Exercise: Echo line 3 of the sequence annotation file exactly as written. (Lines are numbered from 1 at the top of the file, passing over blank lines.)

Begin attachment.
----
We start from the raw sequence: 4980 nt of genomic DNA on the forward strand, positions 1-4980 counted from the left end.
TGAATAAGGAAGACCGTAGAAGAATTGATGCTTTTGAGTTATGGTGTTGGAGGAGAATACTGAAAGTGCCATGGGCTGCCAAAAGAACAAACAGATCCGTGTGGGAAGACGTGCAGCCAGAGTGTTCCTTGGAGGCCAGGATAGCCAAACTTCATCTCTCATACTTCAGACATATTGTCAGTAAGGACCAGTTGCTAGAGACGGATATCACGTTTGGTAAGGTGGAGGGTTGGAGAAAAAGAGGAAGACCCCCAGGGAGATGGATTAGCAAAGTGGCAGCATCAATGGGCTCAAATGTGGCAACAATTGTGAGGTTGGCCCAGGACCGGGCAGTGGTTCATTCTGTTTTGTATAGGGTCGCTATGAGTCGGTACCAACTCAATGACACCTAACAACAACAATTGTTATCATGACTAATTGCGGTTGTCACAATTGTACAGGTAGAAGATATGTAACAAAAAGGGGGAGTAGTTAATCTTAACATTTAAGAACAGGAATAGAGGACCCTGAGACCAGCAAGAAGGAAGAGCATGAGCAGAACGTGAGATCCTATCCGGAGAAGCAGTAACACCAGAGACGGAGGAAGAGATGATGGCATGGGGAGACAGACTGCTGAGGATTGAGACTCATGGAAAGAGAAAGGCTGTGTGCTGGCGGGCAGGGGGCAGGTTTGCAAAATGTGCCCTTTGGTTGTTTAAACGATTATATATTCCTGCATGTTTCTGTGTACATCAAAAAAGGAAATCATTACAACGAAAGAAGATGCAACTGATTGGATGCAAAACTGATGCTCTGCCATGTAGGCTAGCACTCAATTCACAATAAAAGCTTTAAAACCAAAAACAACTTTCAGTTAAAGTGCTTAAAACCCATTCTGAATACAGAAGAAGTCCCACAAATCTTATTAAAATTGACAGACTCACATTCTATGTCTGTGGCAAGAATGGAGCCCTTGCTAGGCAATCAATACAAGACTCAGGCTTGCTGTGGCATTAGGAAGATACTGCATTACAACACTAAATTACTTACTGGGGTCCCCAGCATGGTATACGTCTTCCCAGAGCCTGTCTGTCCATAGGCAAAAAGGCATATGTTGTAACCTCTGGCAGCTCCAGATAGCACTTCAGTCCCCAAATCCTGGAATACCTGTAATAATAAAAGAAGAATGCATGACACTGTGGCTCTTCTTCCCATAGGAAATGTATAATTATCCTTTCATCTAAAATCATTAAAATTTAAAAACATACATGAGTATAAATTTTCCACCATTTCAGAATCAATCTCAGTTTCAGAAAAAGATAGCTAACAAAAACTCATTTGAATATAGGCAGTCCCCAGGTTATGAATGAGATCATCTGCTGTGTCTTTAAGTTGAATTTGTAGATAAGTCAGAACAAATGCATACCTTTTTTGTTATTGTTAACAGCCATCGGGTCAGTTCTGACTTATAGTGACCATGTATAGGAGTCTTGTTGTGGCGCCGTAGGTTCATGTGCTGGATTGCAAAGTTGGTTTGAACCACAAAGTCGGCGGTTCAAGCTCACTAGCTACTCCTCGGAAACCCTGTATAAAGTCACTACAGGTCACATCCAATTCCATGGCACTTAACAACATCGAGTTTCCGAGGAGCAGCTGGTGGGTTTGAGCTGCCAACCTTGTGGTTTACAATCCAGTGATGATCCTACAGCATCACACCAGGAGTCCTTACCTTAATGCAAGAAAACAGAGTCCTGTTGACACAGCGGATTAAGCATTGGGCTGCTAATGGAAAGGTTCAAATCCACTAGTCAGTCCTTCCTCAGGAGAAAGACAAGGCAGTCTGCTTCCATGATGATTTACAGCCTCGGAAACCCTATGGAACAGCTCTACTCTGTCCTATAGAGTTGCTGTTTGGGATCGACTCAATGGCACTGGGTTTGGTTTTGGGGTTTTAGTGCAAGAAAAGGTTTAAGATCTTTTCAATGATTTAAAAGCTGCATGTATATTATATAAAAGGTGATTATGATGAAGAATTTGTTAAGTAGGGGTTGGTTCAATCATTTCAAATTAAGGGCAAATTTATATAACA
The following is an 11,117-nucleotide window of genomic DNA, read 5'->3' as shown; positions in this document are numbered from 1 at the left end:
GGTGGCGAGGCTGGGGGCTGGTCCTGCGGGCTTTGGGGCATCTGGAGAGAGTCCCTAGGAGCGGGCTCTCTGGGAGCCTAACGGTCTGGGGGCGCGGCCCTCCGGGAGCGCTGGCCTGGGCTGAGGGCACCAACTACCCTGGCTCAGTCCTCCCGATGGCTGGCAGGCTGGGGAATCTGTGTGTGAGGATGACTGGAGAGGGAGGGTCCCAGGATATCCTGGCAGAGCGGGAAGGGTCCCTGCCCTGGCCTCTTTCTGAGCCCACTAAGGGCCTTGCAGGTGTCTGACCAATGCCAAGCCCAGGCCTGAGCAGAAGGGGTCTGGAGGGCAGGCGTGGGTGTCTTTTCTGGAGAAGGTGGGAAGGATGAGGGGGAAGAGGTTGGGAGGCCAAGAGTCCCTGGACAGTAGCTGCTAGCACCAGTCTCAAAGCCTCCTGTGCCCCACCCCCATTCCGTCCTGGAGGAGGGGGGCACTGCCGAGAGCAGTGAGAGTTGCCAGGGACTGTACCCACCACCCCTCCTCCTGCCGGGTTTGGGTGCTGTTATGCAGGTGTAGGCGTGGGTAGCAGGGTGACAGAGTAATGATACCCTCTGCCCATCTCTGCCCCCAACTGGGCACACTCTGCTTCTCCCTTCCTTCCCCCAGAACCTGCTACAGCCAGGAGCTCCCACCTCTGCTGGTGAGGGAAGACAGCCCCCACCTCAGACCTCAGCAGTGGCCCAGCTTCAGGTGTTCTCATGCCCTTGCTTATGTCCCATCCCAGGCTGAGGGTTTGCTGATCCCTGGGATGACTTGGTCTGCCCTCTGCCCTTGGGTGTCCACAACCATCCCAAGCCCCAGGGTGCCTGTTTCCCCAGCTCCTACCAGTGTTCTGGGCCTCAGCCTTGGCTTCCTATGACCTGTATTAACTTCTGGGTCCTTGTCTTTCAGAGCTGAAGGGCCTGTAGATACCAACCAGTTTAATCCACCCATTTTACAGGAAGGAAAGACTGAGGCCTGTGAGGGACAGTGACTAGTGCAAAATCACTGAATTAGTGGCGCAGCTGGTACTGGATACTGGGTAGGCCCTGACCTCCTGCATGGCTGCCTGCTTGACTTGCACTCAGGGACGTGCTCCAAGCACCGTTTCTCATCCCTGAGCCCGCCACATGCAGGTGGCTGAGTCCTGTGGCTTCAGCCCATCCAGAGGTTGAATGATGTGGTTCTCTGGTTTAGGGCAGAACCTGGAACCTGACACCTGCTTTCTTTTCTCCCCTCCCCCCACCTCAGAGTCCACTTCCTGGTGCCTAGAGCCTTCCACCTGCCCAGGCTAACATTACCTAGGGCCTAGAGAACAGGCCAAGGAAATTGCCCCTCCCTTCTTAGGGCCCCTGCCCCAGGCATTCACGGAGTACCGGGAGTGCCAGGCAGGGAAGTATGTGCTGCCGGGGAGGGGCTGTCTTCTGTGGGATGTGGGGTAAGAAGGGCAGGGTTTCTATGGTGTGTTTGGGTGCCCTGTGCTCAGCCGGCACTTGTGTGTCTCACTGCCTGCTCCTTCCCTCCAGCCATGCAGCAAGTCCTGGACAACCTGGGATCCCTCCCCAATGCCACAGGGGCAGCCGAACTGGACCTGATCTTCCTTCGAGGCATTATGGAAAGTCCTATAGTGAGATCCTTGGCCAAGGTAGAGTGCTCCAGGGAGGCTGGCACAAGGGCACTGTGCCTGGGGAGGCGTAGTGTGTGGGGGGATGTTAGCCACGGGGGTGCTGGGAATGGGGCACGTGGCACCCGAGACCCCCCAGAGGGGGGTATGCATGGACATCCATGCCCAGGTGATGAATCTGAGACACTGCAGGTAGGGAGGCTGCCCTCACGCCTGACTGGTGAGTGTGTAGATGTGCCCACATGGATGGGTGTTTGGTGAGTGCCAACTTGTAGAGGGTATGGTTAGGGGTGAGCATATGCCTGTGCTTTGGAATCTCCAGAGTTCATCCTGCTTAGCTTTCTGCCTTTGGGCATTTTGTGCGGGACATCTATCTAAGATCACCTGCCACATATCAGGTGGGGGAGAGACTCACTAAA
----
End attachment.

The following is an 11,117-nucleotide window of genomic DNA, read 5'->3' as shown; positions in this document are numbered from 1 at the left end: